proved quite successful as far as London. There Buckingham
happened upon a sailor, the friend of a servant of his father.
When asked, this man willingly carried them across to Holland,
and so the duke with the king, who was not recognised by the
sailor, crossed the sea and escaped. We hear by letters of the
26th written from Amsterdam that they stayed in that city for
one day, incogniti, and then went to visit the Princess of
Orange at Tilinghem, a pleasure resort a short distance away,
given to the Princess by the States for her disport.
Florence, the 19th November, 1651.
535. Michiel Morosini, Venetian Ambassador in France,
to the Doge and Senate.
Salvetti assures me of the constancy of the Levant Company.
I enclose a copy of his letter, and without instructions I will not
urge him more, as his zeal and vigilance merit praise rather than
Advices from London attached.
Paris, the 21st November, 1651.
536. A. Salvetti to the Ambassador Michiel Morosini.
I should have informed you at once if I had suspected any change
in the affair of the Levant Company and should also have tried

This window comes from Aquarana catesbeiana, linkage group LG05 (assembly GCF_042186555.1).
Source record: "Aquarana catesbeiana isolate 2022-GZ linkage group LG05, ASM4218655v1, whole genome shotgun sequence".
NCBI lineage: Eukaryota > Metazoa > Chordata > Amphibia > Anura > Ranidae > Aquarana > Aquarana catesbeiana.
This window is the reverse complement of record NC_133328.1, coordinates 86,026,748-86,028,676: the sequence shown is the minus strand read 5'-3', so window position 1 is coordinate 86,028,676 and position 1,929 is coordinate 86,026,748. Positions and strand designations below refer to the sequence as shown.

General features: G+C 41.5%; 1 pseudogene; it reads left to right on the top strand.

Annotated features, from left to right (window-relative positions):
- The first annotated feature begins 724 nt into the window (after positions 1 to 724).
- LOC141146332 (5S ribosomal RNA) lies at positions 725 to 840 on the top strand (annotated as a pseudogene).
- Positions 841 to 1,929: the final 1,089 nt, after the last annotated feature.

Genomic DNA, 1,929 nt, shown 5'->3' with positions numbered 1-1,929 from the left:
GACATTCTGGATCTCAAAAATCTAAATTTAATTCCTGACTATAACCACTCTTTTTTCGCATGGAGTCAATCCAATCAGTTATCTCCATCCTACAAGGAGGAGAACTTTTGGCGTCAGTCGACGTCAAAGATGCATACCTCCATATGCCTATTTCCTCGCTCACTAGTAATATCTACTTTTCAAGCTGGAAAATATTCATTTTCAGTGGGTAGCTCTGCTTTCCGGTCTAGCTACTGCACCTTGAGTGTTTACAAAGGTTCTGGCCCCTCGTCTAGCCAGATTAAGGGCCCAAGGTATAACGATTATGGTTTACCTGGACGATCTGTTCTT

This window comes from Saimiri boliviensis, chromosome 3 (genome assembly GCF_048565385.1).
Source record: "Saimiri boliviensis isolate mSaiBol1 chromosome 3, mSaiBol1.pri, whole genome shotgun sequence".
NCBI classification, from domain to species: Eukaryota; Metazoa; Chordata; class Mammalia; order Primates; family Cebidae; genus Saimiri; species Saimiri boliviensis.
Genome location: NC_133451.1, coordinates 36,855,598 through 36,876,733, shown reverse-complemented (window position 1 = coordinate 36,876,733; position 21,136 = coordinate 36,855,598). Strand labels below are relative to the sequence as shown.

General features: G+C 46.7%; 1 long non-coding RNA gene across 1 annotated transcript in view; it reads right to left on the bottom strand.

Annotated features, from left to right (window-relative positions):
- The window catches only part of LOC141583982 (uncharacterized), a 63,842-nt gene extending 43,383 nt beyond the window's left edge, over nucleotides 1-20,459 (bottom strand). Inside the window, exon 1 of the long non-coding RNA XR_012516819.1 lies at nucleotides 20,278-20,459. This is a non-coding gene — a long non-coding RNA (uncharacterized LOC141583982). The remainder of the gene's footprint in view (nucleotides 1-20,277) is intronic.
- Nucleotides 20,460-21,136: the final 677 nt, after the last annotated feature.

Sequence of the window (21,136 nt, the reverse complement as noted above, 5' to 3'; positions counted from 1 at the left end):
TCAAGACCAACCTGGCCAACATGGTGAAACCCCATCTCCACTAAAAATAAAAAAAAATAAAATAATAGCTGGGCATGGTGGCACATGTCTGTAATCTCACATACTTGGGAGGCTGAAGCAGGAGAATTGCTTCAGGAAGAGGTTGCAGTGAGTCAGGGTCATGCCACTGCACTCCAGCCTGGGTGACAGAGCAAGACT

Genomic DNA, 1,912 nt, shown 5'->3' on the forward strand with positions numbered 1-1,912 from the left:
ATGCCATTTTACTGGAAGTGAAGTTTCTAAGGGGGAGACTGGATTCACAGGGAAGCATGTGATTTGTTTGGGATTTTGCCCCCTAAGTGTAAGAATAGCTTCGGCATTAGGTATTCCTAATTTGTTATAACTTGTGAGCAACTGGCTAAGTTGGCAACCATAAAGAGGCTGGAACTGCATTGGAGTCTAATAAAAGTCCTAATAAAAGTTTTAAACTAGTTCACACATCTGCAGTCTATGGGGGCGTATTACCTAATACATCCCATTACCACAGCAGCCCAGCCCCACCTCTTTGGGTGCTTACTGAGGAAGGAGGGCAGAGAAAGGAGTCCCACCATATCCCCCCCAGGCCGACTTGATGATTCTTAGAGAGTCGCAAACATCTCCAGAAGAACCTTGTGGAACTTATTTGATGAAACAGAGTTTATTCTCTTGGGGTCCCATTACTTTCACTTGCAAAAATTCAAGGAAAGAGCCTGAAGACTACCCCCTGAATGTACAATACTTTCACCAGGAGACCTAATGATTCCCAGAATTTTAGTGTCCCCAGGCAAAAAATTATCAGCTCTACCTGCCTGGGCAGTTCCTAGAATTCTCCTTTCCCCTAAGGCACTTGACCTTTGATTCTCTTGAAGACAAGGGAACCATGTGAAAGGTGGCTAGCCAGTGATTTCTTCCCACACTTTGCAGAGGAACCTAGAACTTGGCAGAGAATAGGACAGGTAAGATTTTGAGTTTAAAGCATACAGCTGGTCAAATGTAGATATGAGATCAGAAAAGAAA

to prevent it, but I have always found its principals very steadfast
in their desire to maintain good relations with the republic, and
I do not think there is any reason to mistrust them. But I will
from time to time intimate to them the discredit that would
attach to them as Christians should they help the enemy of the
faith, and the credit to them if they abstain. I hope that all
will pass according to agreement, and in any case you may be
sure that my offices will always be used to serve the republic.
London, the 9th November, 1651.
537. Advices from London, the 5th November, 1651.
Nothing has yet been decided by the House of Commons about
the reform of parliament and calling a new one, but they are to
meet again about it this week. At the same time there will be
public rejoicings for the victory over the Scots. At the same
time Col. Robert Duchenfield, governor of Chester, set out
with 3,000 foot, 2,000 horse and 40 ships for the Isle of Man, but
with the wind contrary he had to return to Bomaris. 70 ships
under Gen. Bache have invested Gerzei and occupied a good part
Colonel Venables has been obliged to raise the siege of Ballinecargi,
a very important place in county Cavan, the garrison
being over 4,000 strong, with 300 foot and 700 horse two miles
Col. Fenuich, governor of Leith, has forbidden his men to marry
Scottish women without his special permission, and has also
prohibited his ministers from marrying them. Col. Fairfax has